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I was using my TS to dado a long piece of santos mahogany for a picture frame I'm making and my 4 year old son (whose picture I use as my avatar) was out there with me banging nails into a board. I told him to stand back and watch, but neglected to tell him exactly where to stand.

Despite two feather boards and every precaution I could imagine, as I was reaching to switch to a push stick for the last bit (the piece was just over 60" long), the blades kicked back and the whole piece was launched the length of my garage. It slammed into the rear garage door, about 6" from my son.

Fortunately, he wasn't scared-he just looked at me and said (after we both took out our ear plugs), "It's okay, Daddy. It didn't hit me."

I've never been so thankful to God in my whole life as I was at that moment.

We now have a new step added to our safety routine-clearing the path in front of and behind all tools. I hope he learns these things from my mistakes before he's old enough to make his own….
 

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sounds like you both got a good wake up call .

thank God !

it's always the stuff we don't think about ,
that sneaks up on us .

glad you are both o.k. .
 

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Bret, you are a big man for sharing this with us. Thank you. And you said it best about being thankful to God that your precious little child was not harmed.
 

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We'll just call you Lucky-Lucky. Once for both of you. Whoo! Makes me shuder to think what could of happened. When the grandkids are around, I just quit and unplug all power tools until mom and dad take them hom. Things happen to fast and I'm to slow. Sure glad no one was hurt. Rand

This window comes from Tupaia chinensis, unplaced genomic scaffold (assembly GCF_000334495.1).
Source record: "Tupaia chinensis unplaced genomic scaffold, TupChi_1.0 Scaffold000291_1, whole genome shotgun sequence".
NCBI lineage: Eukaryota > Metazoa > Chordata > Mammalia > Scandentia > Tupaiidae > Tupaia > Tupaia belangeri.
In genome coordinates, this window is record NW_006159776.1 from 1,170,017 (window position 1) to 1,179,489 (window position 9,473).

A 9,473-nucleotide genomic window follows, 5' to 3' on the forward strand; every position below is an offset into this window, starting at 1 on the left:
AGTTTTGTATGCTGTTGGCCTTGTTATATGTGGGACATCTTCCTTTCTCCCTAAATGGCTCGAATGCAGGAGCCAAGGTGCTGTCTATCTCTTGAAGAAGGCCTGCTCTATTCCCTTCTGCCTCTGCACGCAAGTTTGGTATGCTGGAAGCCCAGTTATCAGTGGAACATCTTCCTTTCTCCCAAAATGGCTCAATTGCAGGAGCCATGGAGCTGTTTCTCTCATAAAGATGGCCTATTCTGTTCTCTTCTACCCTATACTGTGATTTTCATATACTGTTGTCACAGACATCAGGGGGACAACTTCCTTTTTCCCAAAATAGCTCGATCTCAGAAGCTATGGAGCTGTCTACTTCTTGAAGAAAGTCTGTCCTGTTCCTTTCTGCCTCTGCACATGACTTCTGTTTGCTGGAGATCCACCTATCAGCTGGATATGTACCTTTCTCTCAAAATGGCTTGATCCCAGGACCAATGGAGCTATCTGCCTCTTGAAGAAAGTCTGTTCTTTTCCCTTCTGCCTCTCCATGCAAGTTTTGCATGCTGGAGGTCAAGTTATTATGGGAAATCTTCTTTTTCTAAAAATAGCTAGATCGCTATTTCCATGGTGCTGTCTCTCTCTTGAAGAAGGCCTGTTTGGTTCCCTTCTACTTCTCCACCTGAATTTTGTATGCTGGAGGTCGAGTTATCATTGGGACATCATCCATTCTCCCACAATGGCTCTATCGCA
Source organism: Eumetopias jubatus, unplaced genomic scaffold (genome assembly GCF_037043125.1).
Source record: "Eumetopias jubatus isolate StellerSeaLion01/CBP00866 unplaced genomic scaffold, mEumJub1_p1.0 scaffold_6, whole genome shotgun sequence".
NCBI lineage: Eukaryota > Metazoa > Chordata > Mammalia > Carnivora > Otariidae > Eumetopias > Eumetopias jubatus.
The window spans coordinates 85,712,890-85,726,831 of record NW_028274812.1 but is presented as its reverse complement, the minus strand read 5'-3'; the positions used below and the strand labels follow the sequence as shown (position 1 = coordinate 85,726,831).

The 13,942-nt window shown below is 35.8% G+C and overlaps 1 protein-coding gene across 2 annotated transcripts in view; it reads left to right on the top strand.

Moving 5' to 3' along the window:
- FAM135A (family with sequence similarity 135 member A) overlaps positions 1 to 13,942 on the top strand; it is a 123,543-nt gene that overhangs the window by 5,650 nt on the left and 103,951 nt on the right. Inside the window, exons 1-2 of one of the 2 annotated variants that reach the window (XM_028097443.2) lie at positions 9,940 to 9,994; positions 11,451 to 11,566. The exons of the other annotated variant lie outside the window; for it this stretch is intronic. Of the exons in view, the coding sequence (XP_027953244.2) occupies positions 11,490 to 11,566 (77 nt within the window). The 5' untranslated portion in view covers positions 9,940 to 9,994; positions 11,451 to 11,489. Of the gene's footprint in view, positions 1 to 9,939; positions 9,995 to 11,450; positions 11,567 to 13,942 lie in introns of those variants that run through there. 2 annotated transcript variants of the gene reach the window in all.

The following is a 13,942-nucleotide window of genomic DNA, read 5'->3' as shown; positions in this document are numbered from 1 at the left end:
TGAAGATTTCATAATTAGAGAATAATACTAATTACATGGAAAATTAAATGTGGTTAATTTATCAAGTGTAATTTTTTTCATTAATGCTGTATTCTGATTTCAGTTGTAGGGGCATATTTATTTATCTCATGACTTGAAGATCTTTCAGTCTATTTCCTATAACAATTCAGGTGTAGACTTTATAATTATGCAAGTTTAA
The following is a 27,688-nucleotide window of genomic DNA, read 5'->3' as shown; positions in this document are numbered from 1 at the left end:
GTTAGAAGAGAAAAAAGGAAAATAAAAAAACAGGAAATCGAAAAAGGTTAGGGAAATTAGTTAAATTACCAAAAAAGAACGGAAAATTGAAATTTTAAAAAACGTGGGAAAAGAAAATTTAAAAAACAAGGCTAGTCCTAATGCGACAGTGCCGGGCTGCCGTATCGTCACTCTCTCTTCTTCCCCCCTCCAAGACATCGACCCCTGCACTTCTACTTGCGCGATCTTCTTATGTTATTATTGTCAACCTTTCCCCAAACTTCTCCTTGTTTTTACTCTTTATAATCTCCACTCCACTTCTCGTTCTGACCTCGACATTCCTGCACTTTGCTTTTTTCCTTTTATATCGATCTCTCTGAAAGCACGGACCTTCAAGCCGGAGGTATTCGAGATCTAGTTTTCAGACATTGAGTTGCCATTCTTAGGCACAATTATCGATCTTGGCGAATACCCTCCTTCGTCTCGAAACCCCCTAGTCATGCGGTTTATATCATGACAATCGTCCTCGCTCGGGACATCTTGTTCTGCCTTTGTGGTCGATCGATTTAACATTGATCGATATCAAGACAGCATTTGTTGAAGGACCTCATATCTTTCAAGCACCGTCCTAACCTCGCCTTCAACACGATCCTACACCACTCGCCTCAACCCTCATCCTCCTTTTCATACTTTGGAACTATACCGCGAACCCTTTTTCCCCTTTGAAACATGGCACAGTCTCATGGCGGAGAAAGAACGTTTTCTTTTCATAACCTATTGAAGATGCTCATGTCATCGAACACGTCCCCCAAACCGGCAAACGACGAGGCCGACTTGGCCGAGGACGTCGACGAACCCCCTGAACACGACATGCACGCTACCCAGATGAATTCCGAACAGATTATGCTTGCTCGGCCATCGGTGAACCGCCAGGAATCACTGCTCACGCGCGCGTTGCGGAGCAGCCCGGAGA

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I'm glad to hear nobody was hurt. I make it a point not to let my kids, or anyone else, stay in my shop/garage with me when I'm using power tools. I've learned that even with all the experience and precautions, you never know when a power tool will bite back.
 

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Jayjay, I understand your caution, but then they will never learn the proper way to use them!

Some of my favorite memories are of helping my dad in the garage. And I learned quickly to just watch and stay out of the way when he was using something that needed his full concentration.
 

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Finishing chemicals (lead), sawdust(asthma), electricity, falling lumber and power tools…one self needs to be safe around a shop. Triple that with young ones running around. Theres is just too much trouble to run into for a curious little one that wants to imitate dad. I don't know how our generation growing up survived all that!
 

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Glad no one was hurt. Those things happen so fast. I am with Jason, I dont like having anyone in the shop while I am working on something. I dont even like to have a neighbor or other adults there since i find it distracts me.